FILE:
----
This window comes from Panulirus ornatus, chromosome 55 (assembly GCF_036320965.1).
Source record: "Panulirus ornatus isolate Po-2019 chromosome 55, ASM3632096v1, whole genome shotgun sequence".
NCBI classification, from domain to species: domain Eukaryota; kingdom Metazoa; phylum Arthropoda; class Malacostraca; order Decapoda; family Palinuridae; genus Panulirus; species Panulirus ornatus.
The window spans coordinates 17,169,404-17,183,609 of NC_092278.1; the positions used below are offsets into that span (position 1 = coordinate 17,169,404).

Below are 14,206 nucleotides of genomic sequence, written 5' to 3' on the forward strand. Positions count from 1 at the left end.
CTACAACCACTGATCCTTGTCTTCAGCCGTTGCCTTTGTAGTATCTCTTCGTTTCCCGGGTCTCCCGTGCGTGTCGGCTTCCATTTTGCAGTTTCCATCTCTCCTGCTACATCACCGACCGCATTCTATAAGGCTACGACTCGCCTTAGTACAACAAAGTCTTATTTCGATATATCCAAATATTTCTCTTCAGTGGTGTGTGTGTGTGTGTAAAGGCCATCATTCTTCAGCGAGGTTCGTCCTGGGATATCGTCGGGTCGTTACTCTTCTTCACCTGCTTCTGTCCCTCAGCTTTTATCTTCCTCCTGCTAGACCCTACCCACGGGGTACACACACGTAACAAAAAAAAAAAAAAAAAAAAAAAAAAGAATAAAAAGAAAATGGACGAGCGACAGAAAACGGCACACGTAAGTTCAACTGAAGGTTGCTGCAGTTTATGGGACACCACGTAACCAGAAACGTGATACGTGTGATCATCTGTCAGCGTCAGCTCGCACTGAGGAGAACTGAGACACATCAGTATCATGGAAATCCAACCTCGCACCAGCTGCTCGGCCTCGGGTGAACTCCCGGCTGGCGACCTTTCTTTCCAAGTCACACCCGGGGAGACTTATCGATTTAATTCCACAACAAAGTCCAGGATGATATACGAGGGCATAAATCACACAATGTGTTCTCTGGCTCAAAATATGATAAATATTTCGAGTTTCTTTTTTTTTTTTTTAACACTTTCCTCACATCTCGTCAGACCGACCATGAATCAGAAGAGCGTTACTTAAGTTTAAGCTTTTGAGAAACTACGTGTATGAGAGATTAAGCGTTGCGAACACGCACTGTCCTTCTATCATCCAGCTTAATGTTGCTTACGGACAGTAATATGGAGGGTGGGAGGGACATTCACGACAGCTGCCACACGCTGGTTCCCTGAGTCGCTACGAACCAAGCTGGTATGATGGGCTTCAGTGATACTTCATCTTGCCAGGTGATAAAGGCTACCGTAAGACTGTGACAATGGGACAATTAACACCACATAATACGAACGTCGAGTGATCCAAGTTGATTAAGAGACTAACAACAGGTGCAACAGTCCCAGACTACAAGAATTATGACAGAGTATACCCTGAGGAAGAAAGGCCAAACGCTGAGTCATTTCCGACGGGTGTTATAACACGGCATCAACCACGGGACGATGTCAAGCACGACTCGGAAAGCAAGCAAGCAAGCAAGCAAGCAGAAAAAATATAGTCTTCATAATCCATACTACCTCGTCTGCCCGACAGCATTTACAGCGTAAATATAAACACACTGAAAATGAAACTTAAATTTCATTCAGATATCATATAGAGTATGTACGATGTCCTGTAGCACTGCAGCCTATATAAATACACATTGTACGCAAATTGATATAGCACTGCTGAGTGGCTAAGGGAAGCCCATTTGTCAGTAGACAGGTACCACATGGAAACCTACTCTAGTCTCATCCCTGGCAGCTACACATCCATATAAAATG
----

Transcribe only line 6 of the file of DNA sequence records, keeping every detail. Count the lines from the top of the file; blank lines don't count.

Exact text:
CTACAACCACTGATCCTTGTCTTCAGCCGTTGCCTTTGTAGTATCTCTTCGTTTCCCGGGTCTCCCGTGCGTGTCGGCTTCCATTTTGCAGTTTCCATCTCTCCTGCTACATCACCGACCGCATTCTATAAGGCTACGACTCGCCTTAGTACAACAAAGTCTTATTTCGATATATCCAAATATTTCTCTTCAGTGGTGTGTGTGTGTGTGTAAAGGCCATCATTCTTCAGCGAGGTTCGTCCTGGGATATCGTCGGGTCGTTACTCTTCTTCACCTGCTTCTGTCCCTCAGCTTTTATCTTCCTCCTGCTAGACCCTACCCACGGGGTACACACACGTAACAAAAAAAAAAAAAAAAAAAAAAAAAAGAATAAAAAGAAAATGGACGAGCGACAGAAAACGGCACACGTAAGTTCAACTGAAGGTTGCTGCAGTTTATGGGACACCACGTAACCAGAAACGTGATACGTGTGATCATCTGTCAGCGTCAGCTCGCACTGAGGAGAACTGAGACACATCAGTATCATGGAAATCCAACCTCGCACCAGCTGCTCGGCCTCGGGTGAACTCCCGGCTGGCGACCTTTCTTTCCAAGTCACACCCGGGGAGACTTATCGATTTAATTCCACAACAAAGTCCAGGATGATATACGAGGGCATAAATCACACAATGTGTTCTCTGGCTCAAAATATGATAAATATTTCGAGTTTCTTTTTTTTTTTTTTAACACTTTCCTCACATCTCGTCAGACCGACCATGAATCAGAAGAGCGTTACTTAAGTTTAAGCTTTTGAGAAACTACGTGTATGAGAGATTAAGCGTTGCGAACACGCACTGTCCTTCTATCATCCAGCTTAATGTTGCTTACGGACAGTAATATGGAGGGTGGGAGGGACATTCACGACAGCTGCCACACGCTGGTTCCCTGAGTCGCTACGAACCAAGCTGGTATGATGGGCTTCAGTGATACTTCATCTTGCCAGGTGATAAAGGCTACCGTAAGACTGTGACAATGGGACAATTAACACCACATAATACGAACGTCGAGTGATCCAAGTTGATTAAGAGACTAACAACAGGTGCAACAGTCCCAGACTACAAGAATTATGACAGAGTATACCCTGAGGAAGAAAGGCCAAACGCTGAGTCATTTCCGACGGGTGTTATAACACGGCATCAACCACGGGACGATGTCAAGCACGACTCGGAAAGCAAGCAAGCAAGCAAGCAAGCAGAAAAAATATAGTCTTCATAATCCATACTACCTCGTCTGCCCGACAGCATTTACAGCGTAAATATAAACACACTGAAAATGAAACTTAAATTTCATTCAGATATCATATAGAGTATGTACGATGTCCTGTAGCACTGCAGCCTATATAAATACACATTGTACGCAAATTGATATAGCACTGCTGAGTGGCTAAGGGAAGCCCATTTGTCAGTAGACAGGTACCACATGGAAACCTACTCTAGTCTCATCCCTGGCAGCTACACATCCATATAAAATG